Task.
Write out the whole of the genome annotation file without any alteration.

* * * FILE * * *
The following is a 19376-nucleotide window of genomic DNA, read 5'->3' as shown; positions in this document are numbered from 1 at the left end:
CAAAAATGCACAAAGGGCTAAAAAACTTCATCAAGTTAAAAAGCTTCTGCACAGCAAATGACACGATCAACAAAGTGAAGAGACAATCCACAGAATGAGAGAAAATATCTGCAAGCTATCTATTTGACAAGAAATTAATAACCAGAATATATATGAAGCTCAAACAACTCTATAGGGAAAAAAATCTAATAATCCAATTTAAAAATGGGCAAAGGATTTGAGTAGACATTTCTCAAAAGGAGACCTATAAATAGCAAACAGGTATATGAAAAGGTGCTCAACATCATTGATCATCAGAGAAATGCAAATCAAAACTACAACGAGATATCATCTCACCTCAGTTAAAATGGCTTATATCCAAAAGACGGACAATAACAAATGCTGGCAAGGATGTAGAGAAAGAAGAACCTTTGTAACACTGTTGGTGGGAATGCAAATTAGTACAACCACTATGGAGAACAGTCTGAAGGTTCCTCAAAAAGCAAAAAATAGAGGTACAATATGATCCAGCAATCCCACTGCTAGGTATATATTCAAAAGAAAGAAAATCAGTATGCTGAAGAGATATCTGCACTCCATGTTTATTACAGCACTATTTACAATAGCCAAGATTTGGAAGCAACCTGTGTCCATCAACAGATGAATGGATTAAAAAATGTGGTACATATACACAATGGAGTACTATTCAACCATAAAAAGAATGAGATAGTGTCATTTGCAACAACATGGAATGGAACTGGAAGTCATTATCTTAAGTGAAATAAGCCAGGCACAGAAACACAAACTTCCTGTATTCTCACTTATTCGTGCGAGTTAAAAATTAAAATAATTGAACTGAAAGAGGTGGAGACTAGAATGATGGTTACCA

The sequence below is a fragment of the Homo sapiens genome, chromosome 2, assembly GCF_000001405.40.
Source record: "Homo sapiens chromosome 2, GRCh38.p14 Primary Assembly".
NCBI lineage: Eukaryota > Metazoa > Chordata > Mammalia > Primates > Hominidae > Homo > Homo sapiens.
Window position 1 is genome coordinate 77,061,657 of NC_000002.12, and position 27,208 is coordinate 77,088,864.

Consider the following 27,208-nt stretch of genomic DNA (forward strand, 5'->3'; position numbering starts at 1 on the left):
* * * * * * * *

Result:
The following is a 19376-nucleotide window of genomic DNA, read 5'->3' as shown; positions in this document are numbered from 1 at the left end:
CAAAAATGCACAAAGGGCTAAAAAACTTCATCAAGTTAAAAAGCTTCTGCACAGCAAATGACACGATCAACAAAGTGAAGAGACAATCCACAGAATGAGAGAAAATATCTGCAAGCTATCTATTTGACAAGAAATTAATAACCAGAATATATATGAAGCTCAAACAACTCTATAGGGAAAAAAATCTAATAATCCAATTTAAAAATGGGCAAAGGATTTGAGTAGACATTTCTCAAAAGGAGACCTATAAATAGCAAACAGGTATATGAAAAGGTGCTCAACATCATTGATCATCAGAGAAATGCAAATCAAAACTACAACGAGATATCATCTCACCTCAGTTAAAATGGCTTATATCCAAAAGACGGACAATAACAAATGCTGGCAAGGATGTAGAGAAAGAAGAACCTTTGTAACACTGTTGGTGGGAATGCAAATTAGTACAACCACTATGGAGAACAGTCTGAAGGTTCCTCAAAAAGCAAAAAATAGAGGTACAATATGATCCAGCAATCCCACTGCTAGGTATATATTCAAAAGAAAGAAAATCAGTATGCTGAAGAGATATCTGCACTCCATGTTTATTACAGCACTATTTACAATAGCCAAGATTTGGAAGCAACCTGTGTCCATCAACAGATGAATGGATTAAAAAATGTGGTACATATACACAATGGAGTACTATTCAACCATAAAAAGAATGAGATAGTGTCATTTGCAACAACATGGAATGGAACTGGAAGTCATTATCTTAAGTGAAATAAGCCAGGCACAGAAACACAAACTTCCTGTATTCTCACTTATTCGTGCGAGTTAAAAATTAAAATAATTGAACTGAAAGAGGTGGAGACTAGAATGATGGTTACCA

The sequence below is a fragment of the Homo sapiens genome, chromosome 2, assembly GCF_000001405.40.
Source record: "Homo sapiens chromosome 2, GRCh38.p14 Primary Assembly".
NCBI lineage: Eukaryota > Metazoa > Chordata > Mammalia > Primates > Hominidae > Homo > Homo sapiens.
Window position 1 is genome coordinate 77,061,657 of NC_000002.12, and position 27,208 is coordinate 77,088,864.

Consider the following 27,208-nt stretch of genomic DNA (forward strand, 5'->3'; position numbering starts at 1 on the left):